Sep 8, 2014
Love Boat/Fantasy Island: Love Won't Hurt Anymore
Only when I was sick, studying for finals, or back in Rock Island for the holidays did I find myself staying home on Saturday nights.
And when I was home, I watched Gimme a Break, Love Sidney, We Got It Made, Magnum PI, anything but those nauseating anthology series, Love Boat and Fantasy Island.
But my parents watched. All of the older people watched.
A sports writer and a tennis pro, a minister and an exotic dancer, a chauffeur and his employer, a rock star and a deaf girl, a celebrity and a tabloid reporter, an advice columnist who can't find love, a magician who can't find love. It goes on like that. For 248 episodes.
But I understand that there were there were lots of guest stars in Speedos lounging around the Cabana Deck, like perennial 1970s fave Bert Convy (top photo).
In the early years, the fantasies involved nothing more than props and actors, as guests wanted to be Latin lovers or cowboys or movie stars. Later, Mr. Roarke was able to travel in time, conjure up ghosts and genies, and make a deal with the goddess Aphrodite to fulfill the guests' fantasies. The Devil even dropped by from time to time.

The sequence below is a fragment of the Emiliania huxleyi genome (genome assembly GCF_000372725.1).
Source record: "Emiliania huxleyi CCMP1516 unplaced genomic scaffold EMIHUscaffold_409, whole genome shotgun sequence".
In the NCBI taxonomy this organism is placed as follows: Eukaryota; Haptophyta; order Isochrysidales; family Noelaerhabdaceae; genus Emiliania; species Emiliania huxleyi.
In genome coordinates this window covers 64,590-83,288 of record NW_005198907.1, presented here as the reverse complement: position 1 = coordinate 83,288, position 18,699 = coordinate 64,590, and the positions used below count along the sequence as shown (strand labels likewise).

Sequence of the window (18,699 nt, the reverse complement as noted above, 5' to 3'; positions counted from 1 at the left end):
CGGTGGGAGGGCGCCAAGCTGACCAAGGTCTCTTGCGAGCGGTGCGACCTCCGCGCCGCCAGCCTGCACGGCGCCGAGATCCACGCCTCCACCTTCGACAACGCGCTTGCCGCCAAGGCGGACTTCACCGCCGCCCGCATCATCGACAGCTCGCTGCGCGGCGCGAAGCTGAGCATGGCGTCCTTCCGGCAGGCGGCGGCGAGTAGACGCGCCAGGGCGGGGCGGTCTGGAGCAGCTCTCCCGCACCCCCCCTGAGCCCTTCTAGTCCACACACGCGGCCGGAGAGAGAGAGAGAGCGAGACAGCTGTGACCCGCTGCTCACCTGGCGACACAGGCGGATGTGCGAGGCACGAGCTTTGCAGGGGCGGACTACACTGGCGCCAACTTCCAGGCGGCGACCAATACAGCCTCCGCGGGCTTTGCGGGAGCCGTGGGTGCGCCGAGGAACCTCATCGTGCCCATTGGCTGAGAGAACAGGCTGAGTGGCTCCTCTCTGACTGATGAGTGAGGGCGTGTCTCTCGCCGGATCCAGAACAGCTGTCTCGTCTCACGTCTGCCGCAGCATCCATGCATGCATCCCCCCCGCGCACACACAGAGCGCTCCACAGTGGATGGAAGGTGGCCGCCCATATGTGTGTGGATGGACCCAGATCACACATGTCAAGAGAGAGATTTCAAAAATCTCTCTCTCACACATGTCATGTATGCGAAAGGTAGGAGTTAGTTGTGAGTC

No gay people existed, but again, there were guest stars with their shirts off, like Bert Convy again.
I always wanted to ask the old people: why? Why do you need yet another dose of heterosexism? You've already married and reproduced, your life is nearly over (actually, in 1977, my Dad was younger than I am now). What's the "love, love, love!" brainwashing for?
An article in TV Guide explained: "Love Boat for people who live in Iowa and can't get dressed up and go out on Saturday night."
The dig at Iowa roiled me -- hey, we had four-star restaurants, opera, theater, and the symphony!
But I understood -- these Saturday night "love, love, love!" marathons were to keep them assuaged near the end of their lives: yes, yes, it was all worthwhile, hetero-romance was a worthwhile, noble goal, the only thing worth doing.
See also: Love, American Style and Ricardo Montalban.